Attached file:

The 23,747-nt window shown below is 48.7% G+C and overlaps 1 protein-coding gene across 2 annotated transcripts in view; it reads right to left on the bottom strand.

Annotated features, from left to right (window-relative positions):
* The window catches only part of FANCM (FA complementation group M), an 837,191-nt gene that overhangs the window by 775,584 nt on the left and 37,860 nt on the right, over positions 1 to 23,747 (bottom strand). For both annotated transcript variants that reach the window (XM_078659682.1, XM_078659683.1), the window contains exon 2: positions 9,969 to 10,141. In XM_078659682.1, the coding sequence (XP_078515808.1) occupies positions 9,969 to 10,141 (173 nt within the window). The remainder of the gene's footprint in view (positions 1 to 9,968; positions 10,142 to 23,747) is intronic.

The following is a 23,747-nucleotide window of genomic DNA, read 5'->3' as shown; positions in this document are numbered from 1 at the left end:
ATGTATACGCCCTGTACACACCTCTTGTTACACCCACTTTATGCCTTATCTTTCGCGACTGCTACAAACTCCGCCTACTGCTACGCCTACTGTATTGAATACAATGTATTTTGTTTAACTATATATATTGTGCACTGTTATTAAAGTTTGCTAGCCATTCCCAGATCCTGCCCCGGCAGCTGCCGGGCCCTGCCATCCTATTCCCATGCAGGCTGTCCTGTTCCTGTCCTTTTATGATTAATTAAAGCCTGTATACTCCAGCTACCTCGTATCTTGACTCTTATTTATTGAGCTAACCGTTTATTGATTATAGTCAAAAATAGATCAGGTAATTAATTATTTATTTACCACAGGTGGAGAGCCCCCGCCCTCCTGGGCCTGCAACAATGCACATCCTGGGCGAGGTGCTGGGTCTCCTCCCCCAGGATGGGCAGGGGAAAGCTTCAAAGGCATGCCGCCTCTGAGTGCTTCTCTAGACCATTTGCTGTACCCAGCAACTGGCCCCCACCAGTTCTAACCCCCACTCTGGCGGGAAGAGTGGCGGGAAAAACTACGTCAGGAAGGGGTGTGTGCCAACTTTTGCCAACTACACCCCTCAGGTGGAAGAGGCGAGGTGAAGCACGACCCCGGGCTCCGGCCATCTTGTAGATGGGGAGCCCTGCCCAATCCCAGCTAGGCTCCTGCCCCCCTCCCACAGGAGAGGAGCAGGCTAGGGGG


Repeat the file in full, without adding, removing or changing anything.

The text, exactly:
The 23,747-nt window shown below is 48.7% G+C and overlaps 1 protein-coding gene across 2 annotated transcripts in view; it reads right to left on the bottom strand.

Annotated features, from left to right (window-relative positions):
* The window catches only part of FANCM (FA complementation group M), an 837,191-nt gene that overhangs the window by 775,584 nt on the left and 37,860 nt on the right, over positions 1 to 23,747 (bottom strand). For both annotated transcript variants that reach the window (XM_078659682.1, XM_078659683.1), the window contains exon 2: positions 9,969 to 10,141. In XM_078659682.1, the coding sequence (XP_078515808.1) occupies positions 9,969 to 10,141 (173 nt within the window). The remainder of the gene's footprint in view (positions 1 to 9,968; positions 10,142 to 23,747) is intronic.

The following is a 23,747-nucleotide window of genomic DNA, read 5'->3' as shown; positions in this document are numbered from 1 at the left end:
ATGTATACGCCCTGTACACACCTCTTGTTACACCCACTTTATGCCTTATCTTTCGCGACTGCTACAAACTCCGCCTACTGCTACGCCTACTGTATTGAATACAATGTATTTTGTTTAACTATATATATTGTGCACTGTTATTAAAGTTTGCTAGCCATTCCCAGATCCTGCCCCGGCAGCTGCCGGGCCCTGCCATCCTATTCCCATGCAGGCTGTCCTGTTCCTGTCCTTTTATGATTAATTAAAGCCTGTATACTCCAGCTACCTCGTATCTTGACTCTTATTTATTGAGCTAACCGTTTATTGATTATAGTCAAAAATAGATCAGGTAATTAATTATTTATTTACCACAGGTGGAGAGCCCCCGCCCTCCTGGGCCTGCAACAATGCACATCCTGGGCGAGGTGCTGGGTCTCCTCCCCCAGGATGGGCAGGGGAAAGCTTCAAAGGCATGCCGCCTCTGAGTGCTTCTCTAGACCATTTGCTGTACCCAGCAACTGGCCCCCACCAGTTCTAACCCCCACTCTGGCGGGAAGAGTGGCGGGAAAAACTACGTCAGGAAGGGGTGTGTGCCAACTTTTGCCAACTACACCCCTCAGGTGGAAGAGGCGAGGTGAAGCACGACCCCGGGCTCCGGCCATCTTGTAGATGGGGAGCCCTGCCCAATCCCAGCTAGGCTCCTGCCCCCCTCCCACAGGAGAGGAGCAGGCTAGGGGG